If you see a Swift Parrot please let FoMM know ( noting the date, time of day, location and the number of birds sighted. If you take a photo please upload it to Canberra Nature Mapr. More information here.

Geoffrey Dabb photographed this Swift Parrot visitor to the watercourse near the Hackett reservoir.

A new-old Tree for Mount Majura

The Mondays@The Fair group were working close to Clancy’s Track near the North Watson houses along Ian Nicol Street one recent Monday and walked past a lovely large old gum tree which Waltraud recognised as unusual. It turns out to be a species that is rare on Mount Majura – this one is the only one we know of, but perhaps there are younger specimens lurking somewhere.

It is a Broad-leaved Peppermint (Eucalyptus dives), and this tree must be a survivor from pre-settlement times. Ngunnawal people would treat people with fever exposing them to smoke from burning leaves to bring relief; its oil can be used as a mouth wash.

The tree has very rough bark on its trunk, but clean upper limbs, with bark streamers hanging from them, and its flower buds are in clusters of up to about 20 buds. We counted up to nine nuts in a cluster of gumnuts. It is not particularly rare in the rest of the ACT. See here for more pictures of it.

Waltraud and Terry admire the Broad-leaved Peppermint. Photo Barbara Read.

Monday mornings at The Fair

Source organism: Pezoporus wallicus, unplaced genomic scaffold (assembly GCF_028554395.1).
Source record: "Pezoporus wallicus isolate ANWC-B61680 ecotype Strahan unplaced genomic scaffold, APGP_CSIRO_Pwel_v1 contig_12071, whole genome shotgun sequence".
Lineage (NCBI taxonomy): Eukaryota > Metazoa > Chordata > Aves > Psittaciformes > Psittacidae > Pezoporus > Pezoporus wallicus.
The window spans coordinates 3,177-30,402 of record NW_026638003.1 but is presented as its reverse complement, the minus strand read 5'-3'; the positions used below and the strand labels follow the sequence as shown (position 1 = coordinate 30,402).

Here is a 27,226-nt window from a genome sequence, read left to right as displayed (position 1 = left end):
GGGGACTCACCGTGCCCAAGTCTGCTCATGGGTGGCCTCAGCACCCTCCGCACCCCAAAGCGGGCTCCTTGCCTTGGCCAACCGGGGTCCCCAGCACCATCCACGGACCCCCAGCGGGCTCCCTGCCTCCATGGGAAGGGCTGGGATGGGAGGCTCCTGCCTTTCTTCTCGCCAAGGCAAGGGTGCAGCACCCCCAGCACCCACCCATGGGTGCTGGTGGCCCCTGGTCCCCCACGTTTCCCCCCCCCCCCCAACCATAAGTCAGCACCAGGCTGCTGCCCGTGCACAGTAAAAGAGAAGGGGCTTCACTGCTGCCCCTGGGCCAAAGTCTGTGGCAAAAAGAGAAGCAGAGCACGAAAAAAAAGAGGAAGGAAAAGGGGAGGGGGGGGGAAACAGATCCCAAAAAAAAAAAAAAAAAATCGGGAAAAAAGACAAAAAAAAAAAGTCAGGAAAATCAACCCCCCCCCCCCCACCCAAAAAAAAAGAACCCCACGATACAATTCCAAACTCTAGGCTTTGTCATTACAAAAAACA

Every week a group of FoMM volunteers works at The Fair site in North Watson. Meet us any Monday at 9.30am at the nature park entrance near Tay and Ian Nicol Streets. No experience necessary.

We’re now focussing on removing weeds including Blackberry Nightshade and Cleavers (Sticky weed), growing near Cherry Ballarts which are also sheltering native ground covers, Climbing Saltbush and Stinking Pennywort.

Unfortunately, our findings of new plants also include new weeds. Low amaranth (Amaranthus deflexus) was recently spotted by the Monday weeders growing near the Antill Street roundabout. A native of South America, this may be a garden escapee. The plant can grow up to 0.5 metres in height and is also known as Spreading amaranth.

Barbara Read contributed her photo of the new weed to Canberra Nature Mapr.

The last of the twilight weeding for another year

We were joined in early March by ANU Intrepid Landcare students and Majura Mountain Scouts for a last ditch effort to remove St John’s Wort growing amid dense wildflower patches in the north western part of The Fair.

Intrepid Landcare connects young people to communities while caring for the environment. The ANU group attracted 26 participants, many of them living in residences on campus having come to ANU from overseas or interstate.

Some of the Intrepid weeders enjoying a beautiful twilight evening on Mount Majura. Photo courtesy ANU Intrepid.
Majura Mountain Scouts are great supporters of FoMM, programming regular working bees for Joeys, Cubs and Scouts, accompanied by Scout leaders and parents.

FoMM welcomes involvement of other organisations such as work groups, clubs and societies. Contact if you would like to discuss an activity for your organisation.

Scouts at work with FoMM volunteers. Photo courtesy Majura Mountain Scouts.